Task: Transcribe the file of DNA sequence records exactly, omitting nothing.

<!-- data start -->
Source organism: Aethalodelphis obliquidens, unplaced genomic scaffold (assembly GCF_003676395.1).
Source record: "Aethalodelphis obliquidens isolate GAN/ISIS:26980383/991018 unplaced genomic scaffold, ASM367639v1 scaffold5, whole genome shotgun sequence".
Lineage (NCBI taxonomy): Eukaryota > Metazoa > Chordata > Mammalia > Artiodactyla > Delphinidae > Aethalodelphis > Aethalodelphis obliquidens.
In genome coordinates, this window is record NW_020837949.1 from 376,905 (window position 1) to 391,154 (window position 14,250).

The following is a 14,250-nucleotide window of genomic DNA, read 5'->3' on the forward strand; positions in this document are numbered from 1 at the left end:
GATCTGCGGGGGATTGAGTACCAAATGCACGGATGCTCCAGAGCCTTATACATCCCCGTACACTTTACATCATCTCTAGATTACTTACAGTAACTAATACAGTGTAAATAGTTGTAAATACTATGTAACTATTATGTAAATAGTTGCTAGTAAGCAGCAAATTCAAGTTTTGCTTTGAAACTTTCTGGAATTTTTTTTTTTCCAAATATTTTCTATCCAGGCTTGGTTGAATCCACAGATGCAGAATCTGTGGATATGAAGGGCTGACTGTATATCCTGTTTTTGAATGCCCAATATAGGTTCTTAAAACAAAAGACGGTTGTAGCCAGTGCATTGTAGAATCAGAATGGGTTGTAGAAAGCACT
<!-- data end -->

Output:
Source organism: Aethalodelphis obliquidens, unplaced genomic scaffold (assembly GCF_003676395.1).
Source record: "Aethalodelphis obliquidens isolate GAN/ISIS:26980383/991018 unplaced genomic scaffold, ASM367639v1 scaffold5, whole genome shotgun sequence".
Lineage (NCBI taxonomy): Eukaryota > Metazoa > Chordata > Mammalia > Artiodactyla > Delphinidae > Aethalodelphis > Aethalodelphis obliquidens.
In genome coordinates, this window is record NW_020837949.1 from 376,905 (window position 1) to 391,154 (window position 14,250).

The following is a 14,250-nucleotide window of genomic DNA, read 5'->3' on the forward strand; positions in this document are numbered from 1 at the left end:
GATCTGCGGGGGATTGAGTACCAAATGCACGGATGCTCCAGAGCCTTATACATCCCCGTACACTTTACATCATCTCTAGATTACTTACAGTAACTAATACAGTGTAAATAGTTGTAAATACTATGTAACTATTATGTAAATAGTTGCTAGTAAGCAGCAAATTCAAGTTTTGCTTTGAAACTTTCTGGAATTTTTTTTTTTCCAAATATTTTCTATCCAGGCTTGGTTGAATCCACAGATGCAGAATCTGTGGATATGAAGGGCTGACTGTATATCCTGTTTTTGAATGCCCAATATAGGTTCTTAAAACAAAAGACGGTTGTAGCCAGTGCATTGTAGAATCAGAATGGGTTGTAGAAAGCACT